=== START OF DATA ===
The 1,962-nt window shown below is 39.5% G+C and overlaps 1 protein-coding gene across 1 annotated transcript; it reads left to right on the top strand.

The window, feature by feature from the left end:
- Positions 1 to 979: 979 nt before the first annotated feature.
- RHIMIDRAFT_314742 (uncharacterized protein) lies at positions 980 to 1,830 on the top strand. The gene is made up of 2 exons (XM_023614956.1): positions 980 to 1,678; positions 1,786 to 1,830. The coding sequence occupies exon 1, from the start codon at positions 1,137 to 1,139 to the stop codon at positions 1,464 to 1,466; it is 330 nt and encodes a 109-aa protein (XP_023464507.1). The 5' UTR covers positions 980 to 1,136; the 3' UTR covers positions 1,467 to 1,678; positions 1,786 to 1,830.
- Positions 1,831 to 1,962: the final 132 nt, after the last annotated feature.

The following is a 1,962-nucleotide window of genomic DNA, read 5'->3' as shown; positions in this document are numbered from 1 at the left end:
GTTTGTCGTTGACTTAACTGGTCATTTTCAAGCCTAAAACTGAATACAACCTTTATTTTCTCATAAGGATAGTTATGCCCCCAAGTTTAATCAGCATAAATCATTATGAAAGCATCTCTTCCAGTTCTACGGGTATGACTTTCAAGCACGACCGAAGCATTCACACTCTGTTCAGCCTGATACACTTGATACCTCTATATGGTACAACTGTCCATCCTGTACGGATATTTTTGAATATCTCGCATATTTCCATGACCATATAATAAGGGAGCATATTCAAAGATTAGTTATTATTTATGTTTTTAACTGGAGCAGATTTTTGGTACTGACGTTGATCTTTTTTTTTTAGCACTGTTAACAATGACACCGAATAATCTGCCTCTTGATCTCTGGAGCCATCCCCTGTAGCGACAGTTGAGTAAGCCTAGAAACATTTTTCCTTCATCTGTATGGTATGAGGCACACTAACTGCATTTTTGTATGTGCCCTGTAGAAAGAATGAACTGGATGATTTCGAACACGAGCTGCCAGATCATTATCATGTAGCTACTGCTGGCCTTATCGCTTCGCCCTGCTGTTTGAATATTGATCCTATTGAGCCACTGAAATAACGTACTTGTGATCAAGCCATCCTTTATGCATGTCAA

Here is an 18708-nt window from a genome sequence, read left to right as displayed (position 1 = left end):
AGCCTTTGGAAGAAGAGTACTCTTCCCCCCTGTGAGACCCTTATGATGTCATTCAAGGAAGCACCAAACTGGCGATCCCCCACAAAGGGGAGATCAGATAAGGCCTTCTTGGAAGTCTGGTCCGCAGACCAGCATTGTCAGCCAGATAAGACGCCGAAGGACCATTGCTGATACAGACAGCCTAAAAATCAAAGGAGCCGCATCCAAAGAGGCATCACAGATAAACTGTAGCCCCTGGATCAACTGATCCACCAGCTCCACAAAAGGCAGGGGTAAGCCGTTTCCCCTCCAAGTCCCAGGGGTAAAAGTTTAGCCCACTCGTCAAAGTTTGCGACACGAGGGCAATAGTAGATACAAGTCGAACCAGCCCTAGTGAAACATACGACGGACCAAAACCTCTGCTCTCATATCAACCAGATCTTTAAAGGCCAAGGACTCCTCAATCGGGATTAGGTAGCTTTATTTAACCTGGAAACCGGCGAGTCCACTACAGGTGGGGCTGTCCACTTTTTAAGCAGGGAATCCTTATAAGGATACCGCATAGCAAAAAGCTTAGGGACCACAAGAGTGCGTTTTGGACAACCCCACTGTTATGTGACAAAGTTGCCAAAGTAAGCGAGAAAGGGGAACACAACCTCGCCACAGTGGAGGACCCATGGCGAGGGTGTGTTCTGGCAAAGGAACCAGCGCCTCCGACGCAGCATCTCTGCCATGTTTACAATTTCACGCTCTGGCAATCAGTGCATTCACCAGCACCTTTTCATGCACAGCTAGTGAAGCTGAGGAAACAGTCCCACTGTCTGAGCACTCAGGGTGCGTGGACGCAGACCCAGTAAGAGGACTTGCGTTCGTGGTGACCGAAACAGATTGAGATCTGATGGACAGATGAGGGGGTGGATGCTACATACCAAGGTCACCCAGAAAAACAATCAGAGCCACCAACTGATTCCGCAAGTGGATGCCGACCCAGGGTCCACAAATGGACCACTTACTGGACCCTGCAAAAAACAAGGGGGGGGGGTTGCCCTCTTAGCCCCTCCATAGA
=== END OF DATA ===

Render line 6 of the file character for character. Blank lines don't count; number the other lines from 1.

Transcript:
The following is a 1,962-nucleotide window of genomic DNA, read 5'->3' as shown; positions in this document are numbered from 1 at the left end: